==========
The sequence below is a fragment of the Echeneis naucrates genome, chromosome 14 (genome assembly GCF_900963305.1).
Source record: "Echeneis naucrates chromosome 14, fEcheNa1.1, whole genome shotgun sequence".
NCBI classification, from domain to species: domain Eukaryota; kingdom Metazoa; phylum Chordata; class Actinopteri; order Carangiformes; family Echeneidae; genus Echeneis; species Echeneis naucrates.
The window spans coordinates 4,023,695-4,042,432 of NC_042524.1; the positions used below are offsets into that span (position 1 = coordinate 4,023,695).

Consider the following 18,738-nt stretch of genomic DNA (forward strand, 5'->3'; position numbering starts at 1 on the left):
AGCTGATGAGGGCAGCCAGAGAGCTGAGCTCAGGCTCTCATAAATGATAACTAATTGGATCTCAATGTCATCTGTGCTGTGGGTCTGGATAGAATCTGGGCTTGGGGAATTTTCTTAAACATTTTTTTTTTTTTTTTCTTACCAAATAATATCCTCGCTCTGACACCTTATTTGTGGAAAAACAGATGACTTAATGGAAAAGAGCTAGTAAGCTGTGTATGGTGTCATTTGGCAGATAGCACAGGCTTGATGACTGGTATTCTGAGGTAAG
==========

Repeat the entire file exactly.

The sequence below is a fragment of the Echeneis naucrates genome, chromosome 14 (genome assembly GCF_900963305.1).
Source record: "Echeneis naucrates chromosome 14, fEcheNa1.1, whole genome shotgun sequence".
NCBI classification, from domain to species: domain Eukaryota; kingdom Metazoa; phylum Chordata; class Actinopteri; order Carangiformes; family Echeneidae; genus Echeneis; species Echeneis naucrates.
The window spans coordinates 4,023,695-4,042,432 of NC_042524.1; the positions used below are offsets into that span (position 1 = coordinate 4,023,695).

Consider the following 18,738-nt stretch of genomic DNA (forward strand, 5'->3'; position numbering starts at 1 on the left):
AGCTGATGAGGGCAGCCAGAGAGCTGAGCTCAGGCTCTCATAAATGATAACTAATTGGATCTCAATGTCATCTGTGCTGTGGGTCTGGATAGAATCTGGGCTTGGGGAATTTTCTTAAACATTTTTTTTTTTTTTTTCTTACCAAATAATATCCTCGCTCTGACACCTTATTTGTGGAAAAACAGATGACTTAATGGAAAAGAGCTAGTAAGCTGTGTATGGTGTCATTTGGCAGATAGCACAGGCTTGATGACTGGTATTCTGAGGTAAG